It's often a good idea to highlight the top values in a data set to help easily identify the outliers. Here, you can find out how you can do this dynamically using Excel formulas.

# Syntax

=relative cell reference >=  LARGE(absolute data range reference, top value count)

# Steps

1. Begin by choosing the data range (i.e. your table)
2. Open the Conditional Formatting window by going to HOME > Conditional Formatting > Add New Rule
3. Select Use a formula to determine which cells to format
4. Enter the formula LARGE and the logic (i.e. =B2>=LARGE(\$B\$2:\$G\$7,3))
5. Click the Format button to edit formatting settings
6. Click OK to continue and apply your settings

# How to highlight the top values in a data set

The conditional formatting feature applies selected formatting options to a cell, when a given condition is met. If this condition is provided by a formula, Excel will check whether the formula returns TRUE before applying formatting options. Therefore, we need a formula that will return TRUE when the value in a cell is in the top N values within the selected range. The value in top N means that the value is greater than or equal to the Nth largest number, which can be found with the LARGE function.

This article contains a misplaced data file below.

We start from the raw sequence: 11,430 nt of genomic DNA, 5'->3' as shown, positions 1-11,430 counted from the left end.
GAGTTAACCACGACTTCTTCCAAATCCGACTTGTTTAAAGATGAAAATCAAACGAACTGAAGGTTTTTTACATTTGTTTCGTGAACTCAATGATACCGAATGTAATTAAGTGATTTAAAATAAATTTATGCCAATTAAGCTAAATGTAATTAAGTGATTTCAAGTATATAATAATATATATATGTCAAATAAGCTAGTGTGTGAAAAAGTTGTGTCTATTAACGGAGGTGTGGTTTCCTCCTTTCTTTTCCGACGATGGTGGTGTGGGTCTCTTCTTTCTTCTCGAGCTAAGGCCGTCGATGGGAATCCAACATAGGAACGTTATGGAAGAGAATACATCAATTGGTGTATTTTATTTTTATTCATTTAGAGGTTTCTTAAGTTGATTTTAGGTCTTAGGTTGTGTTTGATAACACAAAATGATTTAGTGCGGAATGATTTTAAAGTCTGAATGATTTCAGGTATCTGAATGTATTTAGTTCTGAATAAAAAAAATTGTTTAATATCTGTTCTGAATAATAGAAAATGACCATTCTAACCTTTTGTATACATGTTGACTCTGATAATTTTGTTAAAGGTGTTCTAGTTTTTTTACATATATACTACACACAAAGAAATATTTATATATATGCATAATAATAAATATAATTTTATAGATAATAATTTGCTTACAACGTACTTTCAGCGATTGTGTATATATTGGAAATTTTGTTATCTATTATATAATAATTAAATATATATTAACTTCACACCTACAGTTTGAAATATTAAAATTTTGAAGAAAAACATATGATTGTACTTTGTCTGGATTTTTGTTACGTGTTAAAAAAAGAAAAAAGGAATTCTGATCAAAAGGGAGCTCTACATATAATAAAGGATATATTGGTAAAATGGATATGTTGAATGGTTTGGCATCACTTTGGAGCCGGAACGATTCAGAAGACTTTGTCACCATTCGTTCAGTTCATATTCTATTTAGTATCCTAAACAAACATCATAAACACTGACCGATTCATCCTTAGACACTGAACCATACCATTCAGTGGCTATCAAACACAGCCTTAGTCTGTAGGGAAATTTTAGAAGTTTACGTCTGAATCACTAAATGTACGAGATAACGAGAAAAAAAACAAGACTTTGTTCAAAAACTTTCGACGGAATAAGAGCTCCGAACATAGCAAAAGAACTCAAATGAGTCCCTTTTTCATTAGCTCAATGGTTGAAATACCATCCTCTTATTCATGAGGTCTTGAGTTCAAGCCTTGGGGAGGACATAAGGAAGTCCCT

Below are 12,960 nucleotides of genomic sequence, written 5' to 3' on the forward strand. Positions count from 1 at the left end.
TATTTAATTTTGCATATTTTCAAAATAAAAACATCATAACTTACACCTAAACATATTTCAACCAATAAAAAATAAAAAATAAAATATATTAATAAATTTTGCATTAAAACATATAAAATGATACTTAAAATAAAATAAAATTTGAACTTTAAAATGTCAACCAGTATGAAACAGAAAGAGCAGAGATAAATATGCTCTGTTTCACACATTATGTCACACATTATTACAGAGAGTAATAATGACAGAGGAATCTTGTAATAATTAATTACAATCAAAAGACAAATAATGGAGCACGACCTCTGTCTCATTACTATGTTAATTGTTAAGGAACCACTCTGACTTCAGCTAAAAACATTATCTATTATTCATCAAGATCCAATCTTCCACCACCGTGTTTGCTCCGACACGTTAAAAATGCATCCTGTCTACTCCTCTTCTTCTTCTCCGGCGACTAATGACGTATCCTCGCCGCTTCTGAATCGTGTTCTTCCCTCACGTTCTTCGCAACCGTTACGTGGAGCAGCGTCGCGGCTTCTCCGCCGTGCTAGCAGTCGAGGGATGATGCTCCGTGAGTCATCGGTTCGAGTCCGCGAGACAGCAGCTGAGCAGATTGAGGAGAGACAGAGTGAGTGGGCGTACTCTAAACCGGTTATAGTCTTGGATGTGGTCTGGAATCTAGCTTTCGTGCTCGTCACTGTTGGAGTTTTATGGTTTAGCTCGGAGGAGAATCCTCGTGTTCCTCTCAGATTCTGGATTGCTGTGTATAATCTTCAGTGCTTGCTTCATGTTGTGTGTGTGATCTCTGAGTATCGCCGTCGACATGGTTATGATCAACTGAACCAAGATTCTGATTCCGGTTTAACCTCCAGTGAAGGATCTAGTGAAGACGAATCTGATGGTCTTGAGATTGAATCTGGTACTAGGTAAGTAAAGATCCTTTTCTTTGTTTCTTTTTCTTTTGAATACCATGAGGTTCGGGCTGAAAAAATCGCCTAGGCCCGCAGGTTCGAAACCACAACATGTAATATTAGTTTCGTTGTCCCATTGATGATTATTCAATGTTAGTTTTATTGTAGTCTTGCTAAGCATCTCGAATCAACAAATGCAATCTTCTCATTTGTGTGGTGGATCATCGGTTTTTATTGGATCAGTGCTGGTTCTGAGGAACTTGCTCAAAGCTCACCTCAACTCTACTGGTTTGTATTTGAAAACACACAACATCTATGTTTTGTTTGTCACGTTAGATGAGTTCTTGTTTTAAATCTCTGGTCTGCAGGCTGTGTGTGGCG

The LARGE function returns the Nth largest number from a range. So, the idea is to check every cell in the range, to see whether the cell value is greater than, or equal to the largest Nth. If it is, we want it highlighted. The LARGE function takes two arguments which, range of values, and the nth value, to specify which values to return. For example,

=B2>=LARGE(\$B\$2:\$G\$7,3)

Fortunately, we do not need to add conditional formatting to each cell one-by-one. Excel can handle this by looking at absolute and relative references. All you need to do is to make an absolute range reference (i.e. \$B\$2:\$G\$7) because this range shouldn't change and leave the original cell (B2) relative. This way, the range can be updated for other cells to be added.

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